I guess that’s a question most if not all modelers have to deal with at some point. Because quite contrary to the first intuition it’s not making a model more complex that’s challenging but vice versa (see for instance David Mladenoffs notion on the issue here). A model is per definition a simplified representation of reality, so modeling is always about reducing a complex reality into something more traceable, analytically solvable and computationally implementable. The gentle art is though to find the level of complexity that’s sufficient to address the system traits relevant for the question at hand (NB that every model is context-specific, so there is no universal ‘world model’, as it would have to be as complex as the ‘world’ itself and would thus be no more simplification of reality… [as a sideline, here is a nice piece about the utopian attempt to create exactly that, a full-blown model of the biosphere, and where it stands today after 25 years and 200 million $... but I’m deviating]).
So the decision about complexity is probably the single most important task in modeling, but what is the right level of complexity? Albert Einstein maintained that a model should be as simple as possible, but not simpler. As good as this axiom sounds, where does it leave us? Recently some colleagues used modular model designs to scrutinize this question quantitatively, i.e. add levels of complexity and scrutinize the influence on model behavior with regard to certain aspects of interest. In iLand we’ve been putting exactly this question of complexity at the core of model development.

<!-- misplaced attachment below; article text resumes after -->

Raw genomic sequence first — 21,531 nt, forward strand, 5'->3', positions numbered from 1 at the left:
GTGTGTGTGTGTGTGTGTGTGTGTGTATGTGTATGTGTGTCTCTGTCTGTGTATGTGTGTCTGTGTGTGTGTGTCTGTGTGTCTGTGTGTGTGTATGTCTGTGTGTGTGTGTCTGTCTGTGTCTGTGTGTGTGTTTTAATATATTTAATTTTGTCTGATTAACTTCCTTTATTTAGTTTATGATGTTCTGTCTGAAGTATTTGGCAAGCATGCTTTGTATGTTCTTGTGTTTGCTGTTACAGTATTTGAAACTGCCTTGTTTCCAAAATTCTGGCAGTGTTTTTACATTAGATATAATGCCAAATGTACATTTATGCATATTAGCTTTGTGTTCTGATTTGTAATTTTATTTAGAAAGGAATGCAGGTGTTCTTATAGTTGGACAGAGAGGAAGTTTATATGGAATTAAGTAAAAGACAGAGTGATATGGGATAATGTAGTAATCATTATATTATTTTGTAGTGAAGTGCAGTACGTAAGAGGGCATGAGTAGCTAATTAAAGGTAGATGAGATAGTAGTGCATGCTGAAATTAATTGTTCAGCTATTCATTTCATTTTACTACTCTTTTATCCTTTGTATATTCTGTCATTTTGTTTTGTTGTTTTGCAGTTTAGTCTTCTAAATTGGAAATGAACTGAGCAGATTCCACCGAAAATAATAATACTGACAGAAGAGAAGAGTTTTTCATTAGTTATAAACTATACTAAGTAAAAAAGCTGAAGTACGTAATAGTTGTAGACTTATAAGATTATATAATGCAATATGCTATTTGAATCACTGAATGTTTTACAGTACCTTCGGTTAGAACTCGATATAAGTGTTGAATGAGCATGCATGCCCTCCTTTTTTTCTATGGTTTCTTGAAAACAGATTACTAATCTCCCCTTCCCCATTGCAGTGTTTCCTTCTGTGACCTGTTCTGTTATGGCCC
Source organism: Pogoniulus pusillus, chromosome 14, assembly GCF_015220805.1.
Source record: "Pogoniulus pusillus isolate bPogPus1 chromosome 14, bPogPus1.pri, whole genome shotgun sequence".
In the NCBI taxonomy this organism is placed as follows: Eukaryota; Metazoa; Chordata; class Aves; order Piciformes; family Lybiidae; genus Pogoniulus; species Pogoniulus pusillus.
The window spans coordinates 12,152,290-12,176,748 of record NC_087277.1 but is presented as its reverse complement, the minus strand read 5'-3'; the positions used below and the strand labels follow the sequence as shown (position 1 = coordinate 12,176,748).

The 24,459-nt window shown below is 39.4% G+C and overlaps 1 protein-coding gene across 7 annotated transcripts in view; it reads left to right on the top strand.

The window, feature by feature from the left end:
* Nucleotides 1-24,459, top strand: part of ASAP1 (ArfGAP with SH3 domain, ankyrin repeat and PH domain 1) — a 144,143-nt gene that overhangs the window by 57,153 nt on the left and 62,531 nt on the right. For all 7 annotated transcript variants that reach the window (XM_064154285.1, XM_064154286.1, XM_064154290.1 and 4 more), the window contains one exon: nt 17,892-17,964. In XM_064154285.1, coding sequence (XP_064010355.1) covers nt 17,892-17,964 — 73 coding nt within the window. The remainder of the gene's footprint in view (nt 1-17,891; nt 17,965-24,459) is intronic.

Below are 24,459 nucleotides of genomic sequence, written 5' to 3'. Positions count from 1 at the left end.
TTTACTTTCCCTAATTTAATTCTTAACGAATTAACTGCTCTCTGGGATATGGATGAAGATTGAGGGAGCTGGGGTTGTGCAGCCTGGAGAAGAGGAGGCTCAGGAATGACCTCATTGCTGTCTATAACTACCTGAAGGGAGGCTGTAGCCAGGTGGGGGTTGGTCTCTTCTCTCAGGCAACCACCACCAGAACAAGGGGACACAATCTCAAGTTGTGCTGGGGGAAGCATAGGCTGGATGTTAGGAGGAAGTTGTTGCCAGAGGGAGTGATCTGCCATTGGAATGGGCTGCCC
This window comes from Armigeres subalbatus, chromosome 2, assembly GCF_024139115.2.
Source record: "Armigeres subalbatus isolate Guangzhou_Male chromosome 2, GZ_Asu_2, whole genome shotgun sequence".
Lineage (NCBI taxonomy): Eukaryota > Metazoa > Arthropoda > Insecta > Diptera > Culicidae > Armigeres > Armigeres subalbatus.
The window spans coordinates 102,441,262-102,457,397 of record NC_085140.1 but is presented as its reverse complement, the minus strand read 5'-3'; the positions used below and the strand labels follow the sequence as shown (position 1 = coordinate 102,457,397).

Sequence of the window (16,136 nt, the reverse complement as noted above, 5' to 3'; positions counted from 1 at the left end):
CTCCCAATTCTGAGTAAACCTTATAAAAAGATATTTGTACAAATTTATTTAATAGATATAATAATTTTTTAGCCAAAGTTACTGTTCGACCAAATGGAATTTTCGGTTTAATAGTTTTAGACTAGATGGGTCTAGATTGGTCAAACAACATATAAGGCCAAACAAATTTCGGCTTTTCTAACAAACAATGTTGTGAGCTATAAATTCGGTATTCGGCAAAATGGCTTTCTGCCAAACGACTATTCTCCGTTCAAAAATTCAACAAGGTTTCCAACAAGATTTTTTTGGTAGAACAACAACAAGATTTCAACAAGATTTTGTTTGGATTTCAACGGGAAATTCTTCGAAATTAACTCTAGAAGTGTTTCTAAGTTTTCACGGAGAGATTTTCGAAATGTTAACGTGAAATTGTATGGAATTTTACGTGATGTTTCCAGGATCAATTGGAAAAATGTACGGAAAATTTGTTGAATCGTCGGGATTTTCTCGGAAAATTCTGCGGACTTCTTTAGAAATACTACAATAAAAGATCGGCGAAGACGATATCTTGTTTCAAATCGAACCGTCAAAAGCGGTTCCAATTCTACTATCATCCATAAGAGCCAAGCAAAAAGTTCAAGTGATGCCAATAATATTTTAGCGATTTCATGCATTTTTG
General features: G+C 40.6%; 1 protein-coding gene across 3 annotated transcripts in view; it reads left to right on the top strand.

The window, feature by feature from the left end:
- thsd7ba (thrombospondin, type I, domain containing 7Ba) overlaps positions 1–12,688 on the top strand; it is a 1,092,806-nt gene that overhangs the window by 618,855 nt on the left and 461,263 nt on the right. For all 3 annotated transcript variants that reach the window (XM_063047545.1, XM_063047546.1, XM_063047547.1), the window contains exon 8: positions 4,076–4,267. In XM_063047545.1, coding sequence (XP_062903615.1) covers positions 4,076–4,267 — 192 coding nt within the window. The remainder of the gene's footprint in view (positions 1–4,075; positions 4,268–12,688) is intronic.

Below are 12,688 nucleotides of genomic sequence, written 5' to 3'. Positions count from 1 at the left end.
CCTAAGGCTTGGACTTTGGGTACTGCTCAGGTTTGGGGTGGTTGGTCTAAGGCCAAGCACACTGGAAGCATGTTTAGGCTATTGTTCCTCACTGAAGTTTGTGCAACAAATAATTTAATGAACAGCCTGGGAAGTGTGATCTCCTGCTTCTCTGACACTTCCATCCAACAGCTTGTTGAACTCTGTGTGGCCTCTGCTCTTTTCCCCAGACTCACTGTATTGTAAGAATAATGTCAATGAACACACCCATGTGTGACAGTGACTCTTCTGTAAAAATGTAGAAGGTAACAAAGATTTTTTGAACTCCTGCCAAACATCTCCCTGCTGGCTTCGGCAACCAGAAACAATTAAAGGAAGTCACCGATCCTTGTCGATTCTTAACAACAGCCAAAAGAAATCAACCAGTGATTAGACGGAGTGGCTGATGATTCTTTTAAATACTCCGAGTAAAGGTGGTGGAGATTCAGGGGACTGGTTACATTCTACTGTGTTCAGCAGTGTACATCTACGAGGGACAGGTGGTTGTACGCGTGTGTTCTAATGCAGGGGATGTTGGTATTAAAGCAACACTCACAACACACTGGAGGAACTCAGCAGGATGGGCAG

Complexity in ecosystems is more and more recognized as not just another trait or way to describe systems. It is essentially at the core of their functioning (as has been recently shown by colleagues here at OSU). Consequently, complexity is even recommended to be a central issue in our management considerations; “managing for complexity” is what Klaus Puettmann and colleagues see as the main challenge for a modern silviculture. To develop a model that supports this task, we need to embrace complexity and its functional, structural and spatial dimensions in ecosystems. The iLand model design is inter alia motivated by the limitations of previous approaches to address these three levels of complexity simulatenously in a dynamic modeling framework (more on context and approaches in the review contained in the first iLand-related publication)… Stay tuned on how we tackled this challenge and why we think it is important!